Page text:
CJ’s Journey to WV and some product reviews…

Hello fellow bloggernauts.  I have received some updates and product reviews from the likes of Craig Johnson and Matthew Fehrmann regarding the Hatfield-McCoy trailriding experience.  Here’s the scoop, in CJ’s words, Matthew’s beautiful photos, and my proofreading and commentary (my commentary is written in pink- you can choose to ignore my snarky comments, but I might throw a few insightful ones in there, too).

April 9th.

Luggage on and time to go!

Katie and I finished packing (I’ m not sure it’s fair that I had to help pack for a trip I couldn’t go on…) and I was ready to head out on a bike I didn’t even test ride around the block. I’m half a day behind. I trust my work and the help of my great friends Joe (DeiselJoe) and Mark that stayed late (2 am for Pete’s sake!!) turning wrench and holding lights as we mounted new parts and drilled holes in prototype pieces.

I headed out around 12:30 (CT), overcast and 47F. Gerbings liner already warming up and keeping the chill away. My plan was to get as far as I could, without being stupid (I’ll keep my comment to myself here).  I had 12 hours  and 625 miles to go and I had not been on a bike since last Fall (End of OCT), About 6 months ago. My 2006 KTM 950 ADV S now has 76,933 miles on it and still willing to take me on these crazy trips.

The further I got south the warmer it got, and I was able to turn down the Heat Troller on the Gerbings a little. By the time I hit Chicago it was sunny and 65F.

Big delays in downtown Chicago, but at least with my I-pass (If you don’t have an I-pass, get one.  It works on tolls pretty much through the country, saving $ and time.  Check out their website for tolls where it works), I can zip through the tolls without digging for change. Such a handy device for bike riders.

Soon I’m into Indiana and the bike is just humming away like last season.
It’s now 70F and at the first rest stop I get to I pull over to swap some gear.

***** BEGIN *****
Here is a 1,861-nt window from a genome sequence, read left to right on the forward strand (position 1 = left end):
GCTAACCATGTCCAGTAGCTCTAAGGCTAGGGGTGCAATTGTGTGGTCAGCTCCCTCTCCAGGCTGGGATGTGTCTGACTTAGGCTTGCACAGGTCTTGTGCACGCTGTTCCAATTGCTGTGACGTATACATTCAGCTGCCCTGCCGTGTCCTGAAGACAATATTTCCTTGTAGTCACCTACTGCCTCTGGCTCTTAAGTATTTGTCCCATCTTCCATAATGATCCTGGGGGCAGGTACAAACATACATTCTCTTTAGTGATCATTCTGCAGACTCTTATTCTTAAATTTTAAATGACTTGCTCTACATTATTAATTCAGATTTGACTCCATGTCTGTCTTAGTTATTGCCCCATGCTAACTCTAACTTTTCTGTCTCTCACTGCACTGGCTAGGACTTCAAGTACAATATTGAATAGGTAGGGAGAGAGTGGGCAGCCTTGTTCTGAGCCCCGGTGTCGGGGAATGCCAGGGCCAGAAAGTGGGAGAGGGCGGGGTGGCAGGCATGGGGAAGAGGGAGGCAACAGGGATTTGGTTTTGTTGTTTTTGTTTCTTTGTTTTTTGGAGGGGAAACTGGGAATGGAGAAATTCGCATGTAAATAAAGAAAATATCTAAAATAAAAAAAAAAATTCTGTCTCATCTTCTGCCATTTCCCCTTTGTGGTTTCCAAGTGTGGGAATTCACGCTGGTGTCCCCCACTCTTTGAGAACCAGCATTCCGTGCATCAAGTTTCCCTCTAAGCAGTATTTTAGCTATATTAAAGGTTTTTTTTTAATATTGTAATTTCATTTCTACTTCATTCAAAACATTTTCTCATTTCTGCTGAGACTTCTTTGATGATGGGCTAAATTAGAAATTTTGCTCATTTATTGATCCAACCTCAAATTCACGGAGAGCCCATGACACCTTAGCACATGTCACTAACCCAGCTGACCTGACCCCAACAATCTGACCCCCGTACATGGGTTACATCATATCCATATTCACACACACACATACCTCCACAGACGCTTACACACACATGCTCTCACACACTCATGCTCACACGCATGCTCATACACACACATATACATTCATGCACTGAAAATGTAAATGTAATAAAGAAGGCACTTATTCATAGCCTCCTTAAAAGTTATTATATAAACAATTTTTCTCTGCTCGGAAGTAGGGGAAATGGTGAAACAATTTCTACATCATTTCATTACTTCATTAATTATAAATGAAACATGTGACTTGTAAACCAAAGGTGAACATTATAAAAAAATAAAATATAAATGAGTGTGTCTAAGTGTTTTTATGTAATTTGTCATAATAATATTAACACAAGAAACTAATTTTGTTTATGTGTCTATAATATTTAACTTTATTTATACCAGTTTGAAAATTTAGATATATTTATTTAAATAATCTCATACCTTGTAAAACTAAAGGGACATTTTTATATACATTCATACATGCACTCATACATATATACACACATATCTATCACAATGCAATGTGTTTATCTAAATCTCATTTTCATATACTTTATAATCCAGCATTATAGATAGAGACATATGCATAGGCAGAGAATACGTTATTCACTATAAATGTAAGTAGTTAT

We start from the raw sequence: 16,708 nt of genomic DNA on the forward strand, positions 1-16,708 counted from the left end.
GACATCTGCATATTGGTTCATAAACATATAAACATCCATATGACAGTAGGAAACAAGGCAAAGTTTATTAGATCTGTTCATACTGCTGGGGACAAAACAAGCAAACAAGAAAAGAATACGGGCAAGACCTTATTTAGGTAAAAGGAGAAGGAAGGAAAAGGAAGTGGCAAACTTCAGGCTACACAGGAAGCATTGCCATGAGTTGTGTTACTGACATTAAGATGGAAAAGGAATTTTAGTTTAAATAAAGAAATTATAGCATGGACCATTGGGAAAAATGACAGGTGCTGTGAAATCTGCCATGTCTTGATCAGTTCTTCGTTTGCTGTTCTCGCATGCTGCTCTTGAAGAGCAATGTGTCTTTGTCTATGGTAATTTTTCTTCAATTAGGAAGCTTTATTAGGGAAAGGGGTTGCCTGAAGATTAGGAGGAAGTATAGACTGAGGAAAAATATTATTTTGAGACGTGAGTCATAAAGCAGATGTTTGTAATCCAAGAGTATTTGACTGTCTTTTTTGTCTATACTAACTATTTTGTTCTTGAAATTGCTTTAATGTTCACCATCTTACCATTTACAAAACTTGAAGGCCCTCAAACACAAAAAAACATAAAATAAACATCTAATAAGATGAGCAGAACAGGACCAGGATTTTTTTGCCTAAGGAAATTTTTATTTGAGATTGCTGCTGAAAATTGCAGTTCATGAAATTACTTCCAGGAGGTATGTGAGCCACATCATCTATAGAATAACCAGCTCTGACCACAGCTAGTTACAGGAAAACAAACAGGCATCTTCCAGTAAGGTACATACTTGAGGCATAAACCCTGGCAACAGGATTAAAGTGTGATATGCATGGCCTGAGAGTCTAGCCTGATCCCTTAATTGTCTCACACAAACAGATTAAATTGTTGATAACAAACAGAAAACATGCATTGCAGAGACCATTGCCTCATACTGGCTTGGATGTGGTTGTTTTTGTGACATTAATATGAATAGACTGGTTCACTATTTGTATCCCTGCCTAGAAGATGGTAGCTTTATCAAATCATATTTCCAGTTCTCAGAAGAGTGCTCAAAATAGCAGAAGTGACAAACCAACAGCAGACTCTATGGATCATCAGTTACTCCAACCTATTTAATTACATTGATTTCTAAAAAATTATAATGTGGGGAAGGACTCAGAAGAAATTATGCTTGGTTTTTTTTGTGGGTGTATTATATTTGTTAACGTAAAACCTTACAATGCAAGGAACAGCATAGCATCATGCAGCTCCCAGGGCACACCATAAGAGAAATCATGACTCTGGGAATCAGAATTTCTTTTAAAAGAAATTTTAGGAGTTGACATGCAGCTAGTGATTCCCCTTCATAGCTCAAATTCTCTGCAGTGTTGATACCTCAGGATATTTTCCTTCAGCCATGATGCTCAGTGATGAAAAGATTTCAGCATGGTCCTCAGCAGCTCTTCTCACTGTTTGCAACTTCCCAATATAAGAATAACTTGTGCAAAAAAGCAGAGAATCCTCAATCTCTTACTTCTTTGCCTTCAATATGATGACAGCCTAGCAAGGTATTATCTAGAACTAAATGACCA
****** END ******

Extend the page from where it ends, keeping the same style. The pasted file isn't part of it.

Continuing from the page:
I had been using my HELD Warm and dry gloves up to this point and it was time to get them off and get on a lighter set.  They worked GREAT.  I have tried many gloves over the years, from ATVs, Snowmobiles, and now motorcycles, these really are the best colder weather glove I’ve ever owned. They keep the wind off you so you stay warm, but they are not bulking like many other gloves. The palms are still thin enough to get the heat from your heated grips. I found no tight spots or odd seams on the inside. I have not tried them in the WET yet….I’m sure my day will come. They allow wonderful feel for the controls, one HUGE plus that may other gloves failed to offer. (What I thought looked cool about them is that they have a built-in wiper blade on the index finger to help wipe rain off your faceshield.)
Now that it’s warmer I swapped on the set of Namib. I found that these ran a little larger than the Warm and Dry. I use a size 10 W&D, but size 9 Namib. These are a shorter glove that stop just past the wrist, but still have very nice protection in them IF that would ever be needed.

I’m also testing out a set of Heidenau K60 Scouts front and rear.  When I mount tires I don’t balance them.  I guess it’s a personal thing.  I just slap them on, paint mark- If they have one- to the valve core, air up and go.  With a knobby, I’ve found that I don’t really notice a difference, so I save the time for other things (like basket weaving and salsa dancing).  I mount my own tires with tire irons to keep in practice for field repairs.  I found these to be no different mounting than any others I have used.  I will be using a 21″ front and a 150/80-18″ rear.  As soon as I rolled out of the driveway, I noticed how smooth they were.  Once I got them up to speed, I was blown away. They are stable, smooth, and predictable.  They have great feel and manners on the road in the dry.  No rain here yet, but might get some later to test that on.

We’ve been working on some LC8 Rekluse changes to setup, and I think we’ll need to try a few more setups to get this dialed in better.  I’m very happy with the Rekluse system and this is the first time in the last 50,000 miles I have ever changed its setup.  I thought, what the heck.

In Harrison, OH I gassed up for the first time after leaving Mukwonago– 376 miles later.  I was staying a steady 70 on the freeway and run 17/45 gearing with luggage.  I got 34 MPG on this stretch, pretty good I thought.

I found a Travel lodge South of Cincinnati around 9pm and grabbed some food at the local White Castle (You sure can never go wrong with a White Castle!!!).

I called the guys en route to Matewan, and everything was going well for them.  They would be there that night.

I hit the hay around 11:30pm (ET) after 410 miles.

Overall, it was a great day.  A long day and I was tired, but it felt great to be back on the bike again. I look forward to sunday when I can get in the to hills and meets the guys for our first Spring Dual Sport Ride.

Until next time, CJ and Katie.


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